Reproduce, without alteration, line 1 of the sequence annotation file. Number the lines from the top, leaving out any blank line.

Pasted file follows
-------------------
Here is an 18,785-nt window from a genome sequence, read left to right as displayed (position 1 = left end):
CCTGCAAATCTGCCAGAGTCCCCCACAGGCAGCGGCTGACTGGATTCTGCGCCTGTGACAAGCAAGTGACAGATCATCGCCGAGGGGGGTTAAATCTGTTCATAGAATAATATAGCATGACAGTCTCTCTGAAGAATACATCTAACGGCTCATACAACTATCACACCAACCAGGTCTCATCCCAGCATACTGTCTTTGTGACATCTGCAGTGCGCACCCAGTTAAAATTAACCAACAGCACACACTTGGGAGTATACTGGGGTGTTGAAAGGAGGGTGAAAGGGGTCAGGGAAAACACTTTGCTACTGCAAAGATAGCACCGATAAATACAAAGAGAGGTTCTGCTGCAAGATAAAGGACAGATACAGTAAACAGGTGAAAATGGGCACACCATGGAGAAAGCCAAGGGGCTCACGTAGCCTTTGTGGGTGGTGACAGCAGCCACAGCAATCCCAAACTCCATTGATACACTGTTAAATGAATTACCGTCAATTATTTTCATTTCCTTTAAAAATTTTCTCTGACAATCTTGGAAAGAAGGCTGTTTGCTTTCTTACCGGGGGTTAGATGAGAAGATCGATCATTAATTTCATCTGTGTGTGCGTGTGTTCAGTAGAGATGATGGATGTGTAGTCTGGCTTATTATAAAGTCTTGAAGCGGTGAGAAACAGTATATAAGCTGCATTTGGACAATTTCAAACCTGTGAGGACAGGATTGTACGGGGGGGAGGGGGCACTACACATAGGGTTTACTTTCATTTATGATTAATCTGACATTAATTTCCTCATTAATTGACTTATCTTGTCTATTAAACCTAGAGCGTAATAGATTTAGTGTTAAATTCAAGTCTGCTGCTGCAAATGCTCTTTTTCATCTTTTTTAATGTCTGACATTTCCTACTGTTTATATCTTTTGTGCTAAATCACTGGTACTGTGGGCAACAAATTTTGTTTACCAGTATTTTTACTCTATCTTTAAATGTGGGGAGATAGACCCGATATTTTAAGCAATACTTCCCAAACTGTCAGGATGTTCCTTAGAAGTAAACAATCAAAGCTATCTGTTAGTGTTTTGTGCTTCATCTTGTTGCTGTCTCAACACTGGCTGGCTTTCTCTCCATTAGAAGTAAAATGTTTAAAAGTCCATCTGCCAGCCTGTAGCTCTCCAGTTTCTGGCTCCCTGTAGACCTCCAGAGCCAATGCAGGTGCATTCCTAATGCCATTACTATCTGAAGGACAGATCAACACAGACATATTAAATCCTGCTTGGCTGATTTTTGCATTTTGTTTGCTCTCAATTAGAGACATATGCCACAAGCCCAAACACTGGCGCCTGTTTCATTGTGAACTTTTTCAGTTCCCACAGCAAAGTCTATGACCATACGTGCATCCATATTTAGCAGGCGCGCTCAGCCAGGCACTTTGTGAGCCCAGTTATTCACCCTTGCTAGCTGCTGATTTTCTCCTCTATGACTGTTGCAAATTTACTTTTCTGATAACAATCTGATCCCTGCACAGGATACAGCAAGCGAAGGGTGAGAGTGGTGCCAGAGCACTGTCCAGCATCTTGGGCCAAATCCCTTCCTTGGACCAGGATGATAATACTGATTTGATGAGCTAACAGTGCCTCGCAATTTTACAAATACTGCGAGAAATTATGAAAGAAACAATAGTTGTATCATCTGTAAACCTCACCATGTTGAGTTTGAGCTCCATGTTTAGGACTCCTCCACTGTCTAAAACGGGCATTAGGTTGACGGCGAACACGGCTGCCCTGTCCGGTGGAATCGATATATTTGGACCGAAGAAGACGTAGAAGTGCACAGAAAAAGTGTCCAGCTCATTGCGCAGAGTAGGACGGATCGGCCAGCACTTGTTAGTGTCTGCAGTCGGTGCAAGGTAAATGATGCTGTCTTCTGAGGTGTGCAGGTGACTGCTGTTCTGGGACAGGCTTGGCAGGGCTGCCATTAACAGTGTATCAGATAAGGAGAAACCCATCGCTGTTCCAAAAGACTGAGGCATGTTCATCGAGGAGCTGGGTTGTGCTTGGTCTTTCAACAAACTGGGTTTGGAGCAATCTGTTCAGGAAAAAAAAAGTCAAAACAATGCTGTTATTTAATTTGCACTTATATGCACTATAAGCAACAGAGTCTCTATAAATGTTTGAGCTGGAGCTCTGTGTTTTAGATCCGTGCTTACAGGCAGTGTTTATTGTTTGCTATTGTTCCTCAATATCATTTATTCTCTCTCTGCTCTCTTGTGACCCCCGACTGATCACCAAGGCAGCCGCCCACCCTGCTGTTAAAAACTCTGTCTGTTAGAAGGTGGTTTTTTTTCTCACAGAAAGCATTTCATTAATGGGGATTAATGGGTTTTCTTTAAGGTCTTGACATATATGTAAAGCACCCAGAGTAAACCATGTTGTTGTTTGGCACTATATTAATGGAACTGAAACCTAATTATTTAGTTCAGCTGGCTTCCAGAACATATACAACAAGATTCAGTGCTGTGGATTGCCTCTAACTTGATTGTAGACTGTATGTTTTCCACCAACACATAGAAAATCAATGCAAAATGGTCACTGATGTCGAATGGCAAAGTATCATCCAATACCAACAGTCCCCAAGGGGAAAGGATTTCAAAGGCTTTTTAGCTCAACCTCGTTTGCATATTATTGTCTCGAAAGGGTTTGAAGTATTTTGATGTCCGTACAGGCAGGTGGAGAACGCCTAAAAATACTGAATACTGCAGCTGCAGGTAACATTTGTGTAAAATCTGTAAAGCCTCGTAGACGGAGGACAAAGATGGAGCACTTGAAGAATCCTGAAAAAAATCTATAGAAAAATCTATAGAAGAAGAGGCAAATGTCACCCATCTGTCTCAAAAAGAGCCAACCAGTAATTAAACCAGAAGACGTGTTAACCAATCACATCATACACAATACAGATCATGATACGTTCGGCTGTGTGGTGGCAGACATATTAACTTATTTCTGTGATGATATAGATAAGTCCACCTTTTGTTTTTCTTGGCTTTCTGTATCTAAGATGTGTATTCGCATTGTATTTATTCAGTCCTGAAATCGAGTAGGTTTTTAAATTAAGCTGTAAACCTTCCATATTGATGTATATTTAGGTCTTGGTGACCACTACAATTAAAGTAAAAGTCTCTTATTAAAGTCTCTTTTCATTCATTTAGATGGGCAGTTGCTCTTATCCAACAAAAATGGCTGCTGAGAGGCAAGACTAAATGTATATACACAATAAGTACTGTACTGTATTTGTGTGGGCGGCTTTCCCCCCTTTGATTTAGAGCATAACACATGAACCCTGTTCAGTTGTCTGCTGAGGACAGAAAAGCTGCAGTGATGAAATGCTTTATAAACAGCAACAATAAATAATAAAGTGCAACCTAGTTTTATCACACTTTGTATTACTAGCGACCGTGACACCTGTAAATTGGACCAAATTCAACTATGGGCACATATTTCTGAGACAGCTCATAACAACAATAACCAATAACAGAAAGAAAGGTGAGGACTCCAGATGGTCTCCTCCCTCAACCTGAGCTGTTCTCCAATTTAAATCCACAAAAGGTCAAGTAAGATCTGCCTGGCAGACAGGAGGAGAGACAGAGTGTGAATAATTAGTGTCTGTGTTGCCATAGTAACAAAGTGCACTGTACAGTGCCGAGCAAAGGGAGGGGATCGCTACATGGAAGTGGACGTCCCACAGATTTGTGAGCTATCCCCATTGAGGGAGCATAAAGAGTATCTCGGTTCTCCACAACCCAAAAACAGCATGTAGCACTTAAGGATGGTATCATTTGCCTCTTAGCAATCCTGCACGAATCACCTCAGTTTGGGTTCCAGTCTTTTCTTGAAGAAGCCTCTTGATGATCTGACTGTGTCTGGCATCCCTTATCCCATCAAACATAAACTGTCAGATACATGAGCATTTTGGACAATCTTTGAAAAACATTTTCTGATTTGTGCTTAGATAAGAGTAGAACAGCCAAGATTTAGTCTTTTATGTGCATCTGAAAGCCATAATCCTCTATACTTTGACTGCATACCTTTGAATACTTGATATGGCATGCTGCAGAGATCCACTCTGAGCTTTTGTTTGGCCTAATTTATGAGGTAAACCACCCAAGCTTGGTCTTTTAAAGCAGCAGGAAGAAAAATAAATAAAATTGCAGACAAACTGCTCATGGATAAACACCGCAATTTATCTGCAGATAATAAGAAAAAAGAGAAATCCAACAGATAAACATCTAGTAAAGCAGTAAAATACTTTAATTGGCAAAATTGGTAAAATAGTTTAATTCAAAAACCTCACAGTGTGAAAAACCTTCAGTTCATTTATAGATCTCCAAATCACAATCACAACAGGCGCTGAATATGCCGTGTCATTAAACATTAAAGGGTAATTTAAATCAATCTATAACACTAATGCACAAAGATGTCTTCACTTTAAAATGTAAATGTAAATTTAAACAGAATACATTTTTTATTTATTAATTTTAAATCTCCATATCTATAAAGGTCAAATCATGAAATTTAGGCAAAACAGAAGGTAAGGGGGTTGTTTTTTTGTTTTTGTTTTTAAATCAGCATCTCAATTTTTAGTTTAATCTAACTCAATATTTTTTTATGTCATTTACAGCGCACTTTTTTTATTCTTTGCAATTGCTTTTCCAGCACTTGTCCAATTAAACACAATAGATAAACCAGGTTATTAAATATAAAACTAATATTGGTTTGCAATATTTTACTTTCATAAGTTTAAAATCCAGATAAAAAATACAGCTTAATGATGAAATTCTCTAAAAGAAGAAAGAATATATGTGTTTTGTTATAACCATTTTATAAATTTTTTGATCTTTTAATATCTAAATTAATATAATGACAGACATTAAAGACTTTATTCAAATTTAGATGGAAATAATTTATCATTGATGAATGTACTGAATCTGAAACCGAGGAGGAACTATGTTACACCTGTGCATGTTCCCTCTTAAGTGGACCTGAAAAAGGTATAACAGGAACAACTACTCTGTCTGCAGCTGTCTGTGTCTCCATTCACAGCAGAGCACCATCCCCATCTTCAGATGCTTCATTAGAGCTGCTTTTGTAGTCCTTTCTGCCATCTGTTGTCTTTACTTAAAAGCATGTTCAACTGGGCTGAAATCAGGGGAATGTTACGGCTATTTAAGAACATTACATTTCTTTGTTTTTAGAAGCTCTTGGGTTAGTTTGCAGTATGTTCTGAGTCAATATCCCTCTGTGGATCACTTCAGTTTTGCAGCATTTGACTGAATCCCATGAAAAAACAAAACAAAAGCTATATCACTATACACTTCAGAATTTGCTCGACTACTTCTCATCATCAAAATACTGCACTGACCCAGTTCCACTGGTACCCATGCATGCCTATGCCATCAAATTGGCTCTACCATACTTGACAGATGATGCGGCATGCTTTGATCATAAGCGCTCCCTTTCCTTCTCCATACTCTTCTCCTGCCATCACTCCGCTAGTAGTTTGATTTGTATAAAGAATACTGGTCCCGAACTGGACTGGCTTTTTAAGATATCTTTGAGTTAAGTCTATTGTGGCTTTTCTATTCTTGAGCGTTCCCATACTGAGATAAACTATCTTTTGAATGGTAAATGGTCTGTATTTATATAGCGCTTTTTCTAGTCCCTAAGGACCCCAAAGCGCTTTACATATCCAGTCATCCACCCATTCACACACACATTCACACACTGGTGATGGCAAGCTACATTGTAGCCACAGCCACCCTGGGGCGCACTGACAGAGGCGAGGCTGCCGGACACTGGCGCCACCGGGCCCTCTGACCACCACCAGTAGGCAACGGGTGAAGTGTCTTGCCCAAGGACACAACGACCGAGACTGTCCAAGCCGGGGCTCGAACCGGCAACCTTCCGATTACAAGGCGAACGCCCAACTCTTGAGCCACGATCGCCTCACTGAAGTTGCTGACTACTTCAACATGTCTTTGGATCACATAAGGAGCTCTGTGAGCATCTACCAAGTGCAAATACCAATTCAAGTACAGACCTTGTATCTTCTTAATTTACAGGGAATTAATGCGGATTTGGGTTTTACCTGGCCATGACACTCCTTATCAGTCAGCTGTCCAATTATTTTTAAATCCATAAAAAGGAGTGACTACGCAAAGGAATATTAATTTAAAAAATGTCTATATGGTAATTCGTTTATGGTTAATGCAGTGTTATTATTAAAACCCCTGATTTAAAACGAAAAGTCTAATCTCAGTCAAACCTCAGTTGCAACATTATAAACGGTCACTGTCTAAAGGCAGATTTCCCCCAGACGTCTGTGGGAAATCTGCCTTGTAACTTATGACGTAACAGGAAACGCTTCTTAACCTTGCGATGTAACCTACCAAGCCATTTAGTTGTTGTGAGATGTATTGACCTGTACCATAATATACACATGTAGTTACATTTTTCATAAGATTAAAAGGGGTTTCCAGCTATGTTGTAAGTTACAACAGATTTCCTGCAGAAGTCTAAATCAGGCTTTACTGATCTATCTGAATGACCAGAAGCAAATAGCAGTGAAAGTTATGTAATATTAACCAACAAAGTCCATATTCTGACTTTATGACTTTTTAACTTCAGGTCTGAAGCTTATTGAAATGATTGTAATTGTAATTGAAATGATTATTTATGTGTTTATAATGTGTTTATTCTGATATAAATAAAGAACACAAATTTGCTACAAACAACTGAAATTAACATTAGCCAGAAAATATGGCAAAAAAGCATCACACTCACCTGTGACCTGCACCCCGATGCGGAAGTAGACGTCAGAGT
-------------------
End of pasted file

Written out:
Here is an 18,785-nt window from a genome sequence, read left to right as displayed (position 1 = left end):